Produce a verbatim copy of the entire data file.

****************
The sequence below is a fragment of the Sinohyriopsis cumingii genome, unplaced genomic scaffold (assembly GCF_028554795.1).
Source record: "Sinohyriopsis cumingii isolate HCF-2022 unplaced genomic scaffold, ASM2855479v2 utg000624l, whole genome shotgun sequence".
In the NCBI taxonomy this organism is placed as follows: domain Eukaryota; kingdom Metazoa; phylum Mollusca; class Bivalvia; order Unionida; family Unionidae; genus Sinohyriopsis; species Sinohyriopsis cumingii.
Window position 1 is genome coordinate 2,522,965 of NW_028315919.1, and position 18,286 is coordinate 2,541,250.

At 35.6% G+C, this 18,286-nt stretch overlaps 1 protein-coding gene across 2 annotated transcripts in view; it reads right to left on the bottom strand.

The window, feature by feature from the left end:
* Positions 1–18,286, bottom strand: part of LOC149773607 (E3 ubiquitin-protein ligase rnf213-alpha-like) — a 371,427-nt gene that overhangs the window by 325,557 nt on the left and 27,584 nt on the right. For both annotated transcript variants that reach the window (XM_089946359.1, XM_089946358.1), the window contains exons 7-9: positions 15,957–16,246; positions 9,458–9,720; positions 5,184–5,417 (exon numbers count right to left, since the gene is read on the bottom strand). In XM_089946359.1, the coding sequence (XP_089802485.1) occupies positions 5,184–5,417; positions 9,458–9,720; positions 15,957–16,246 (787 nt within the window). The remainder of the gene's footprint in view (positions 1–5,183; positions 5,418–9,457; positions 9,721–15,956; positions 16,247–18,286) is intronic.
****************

The sequence below is a fragment of the Sinohyriopsis cumingii genome, unplaced genomic scaffold (assembly GCF_028554795.1).
Source record: "Sinohyriopsis cumingii isolate HCF-2022 unplaced genomic scaffold, ASM2855479v2 utg000624l, whole genome shotgun sequence".
In the NCBI taxonomy this organism is placed as follows: domain Eukaryota; kingdom Metazoa; phylum Mollusca; class Bivalvia; order Unionida; family Unionidae; genus Sinohyriopsis; species Sinohyriopsis cumingii.
Window position 1 is genome coordinate 2,522,965 of NW_028315919.1, and position 18,286 is coordinate 2,541,250.

At 35.6% G+C, this 18,286-nt stretch overlaps 1 protein-coding gene across 2 annotated transcripts in view; it reads right to left on the bottom strand.

The window, feature by feature from the left end:
* Positions 1–18,286, bottom strand: part of LOC149773607 (E3 ubiquitin-protein ligase rnf213-alpha-like) — a 371,427-nt gene that overhangs the window by 325,557 nt on the left and 27,584 nt on the right. For both annotated transcript variants that reach the window (XM_089946359.1, XM_089946358.1), the window contains exons 7-9: positions 15,957–16,246; positions 9,458–9,720; positions 5,184–5,417 (exon numbers count right to left, since the gene is read on the bottom strand). In XM_089946359.1, the coding sequence (XP_089802485.1) occupies positions 5,184–5,417; positions 9,458–9,720; positions 15,957–16,246 (787 nt within the window). The remainder of the gene's footprint in view (positions 1–5,183; positions 5,418–9,457; positions 9,721–15,956; positions 16,247–18,286) is intronic.